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Personal, Environmental, and Behavioral Factors Influencing Condom Use in Rural Youth

By Tammy Haley

Abstract

Background: Almost half of all high-school students in the United States have had sexual intercourse. Adolescents engaging in unprotected intercourse are at risk for pregnancy and sexually transmitted infection (STI). Although rural adolescents participate in levels of sexual risk-taking similar to that of non-rural youth, few data are available identifying factors influencing condom use among rural adolescents. \ud Objective: The purpose of this study is to describe and identify personal, environmental and behavioral factors that predict condom use in rural youth in grades 9-12. \ud Method: A descriptive, correlational, comparative, cross-sectional survey was conducted in a high-school setting among adolescents (N=613), ages 13-19, in three rural school districts in the Northeast. Correlational analyses were used to examine associations among variables, logistic regression analyses were used to identify predictors of the outcome variable (high goals for condom use among all youth; condom use among sexually active youth).\ud Results: Predictors of condom use among sexually active youth included personal standards for condom use (Odds Ratio [OR] = 2.45; 95% Confidence Interval [CI] 2.39-6.47), condom use goals (OR = 1.32; CI 1.21-1.45), condom use at first intercourse (OR = 3.93; CI 2.39-6.47) and male gender (OR = 3.17, CI 1.93-5.21) while increasing age (OR = .78, CI .63-.96) and the use of non-condom contraception (OR = .54, CI .32-.89) reduced the likelihood of condom use. Predictors of those having high goals for condom use among all rural youth include personal condom use standards (OR = 9.522; CI 6.46-14.01), self-efficacy for communication about condom use (OR = 2.182; CI 1.40-3.38), self-efficacy for refusing unwanted intercourse (OR = 1.379, 1.02-1.85), and norms for condom use (OR = 1.82; CI 1.38-2.39). \ud Conclusion: Fostering high goals for condom use and personal standards for condom use appear to predict actual condom use in this sample of rural adolescents. Interventions aimed at increasing condom use among rural youth could include focused strategies to target these predictors. Interventions delivered prior to the initiation of intercourse are likely to provide the greatest impact given the predictive nature of age and condom use at first intercourse.\u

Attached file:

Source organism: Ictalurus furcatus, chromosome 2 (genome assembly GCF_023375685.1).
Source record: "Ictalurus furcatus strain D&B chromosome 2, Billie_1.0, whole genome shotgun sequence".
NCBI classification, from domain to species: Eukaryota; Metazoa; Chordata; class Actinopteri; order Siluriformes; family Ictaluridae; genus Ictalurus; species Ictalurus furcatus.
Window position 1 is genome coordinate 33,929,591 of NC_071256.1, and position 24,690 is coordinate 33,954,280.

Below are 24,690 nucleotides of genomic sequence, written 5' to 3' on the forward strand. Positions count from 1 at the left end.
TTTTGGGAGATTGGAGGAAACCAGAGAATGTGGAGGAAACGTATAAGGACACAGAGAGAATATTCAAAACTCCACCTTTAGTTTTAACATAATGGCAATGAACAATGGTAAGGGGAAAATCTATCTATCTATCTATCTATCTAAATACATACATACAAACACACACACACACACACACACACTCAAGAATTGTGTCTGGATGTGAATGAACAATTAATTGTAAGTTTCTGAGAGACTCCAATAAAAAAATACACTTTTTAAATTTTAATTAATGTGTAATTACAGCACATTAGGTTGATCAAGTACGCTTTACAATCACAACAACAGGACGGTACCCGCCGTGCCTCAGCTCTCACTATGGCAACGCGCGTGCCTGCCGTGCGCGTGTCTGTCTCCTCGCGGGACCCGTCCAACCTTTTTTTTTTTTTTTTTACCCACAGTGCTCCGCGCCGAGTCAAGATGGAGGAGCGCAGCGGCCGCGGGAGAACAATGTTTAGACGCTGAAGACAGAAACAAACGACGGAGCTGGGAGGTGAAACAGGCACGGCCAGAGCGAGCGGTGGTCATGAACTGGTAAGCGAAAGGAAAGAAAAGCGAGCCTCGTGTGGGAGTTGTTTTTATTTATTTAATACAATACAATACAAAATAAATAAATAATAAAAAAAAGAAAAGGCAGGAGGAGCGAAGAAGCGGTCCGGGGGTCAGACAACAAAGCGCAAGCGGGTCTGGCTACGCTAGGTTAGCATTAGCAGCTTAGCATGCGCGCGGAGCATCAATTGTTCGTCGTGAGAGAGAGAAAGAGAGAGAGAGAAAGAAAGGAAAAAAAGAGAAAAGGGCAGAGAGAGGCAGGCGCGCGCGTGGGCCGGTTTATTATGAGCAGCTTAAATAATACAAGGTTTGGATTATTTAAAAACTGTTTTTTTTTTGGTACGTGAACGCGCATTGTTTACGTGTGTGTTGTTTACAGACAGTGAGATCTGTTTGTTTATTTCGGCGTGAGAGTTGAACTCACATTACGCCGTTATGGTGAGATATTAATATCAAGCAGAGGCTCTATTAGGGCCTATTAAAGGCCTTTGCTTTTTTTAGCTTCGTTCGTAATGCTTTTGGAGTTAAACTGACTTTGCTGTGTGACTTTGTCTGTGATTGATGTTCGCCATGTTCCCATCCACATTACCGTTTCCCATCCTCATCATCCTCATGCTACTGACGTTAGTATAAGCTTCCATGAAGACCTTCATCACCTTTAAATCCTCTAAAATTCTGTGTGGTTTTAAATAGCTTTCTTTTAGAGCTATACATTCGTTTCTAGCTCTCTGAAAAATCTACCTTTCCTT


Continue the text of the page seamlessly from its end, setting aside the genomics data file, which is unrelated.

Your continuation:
Year: 2012
OAI identifier: oai:d-scholarship.pitt.edu:11987
Provided by: D-Scholarship@Pitt

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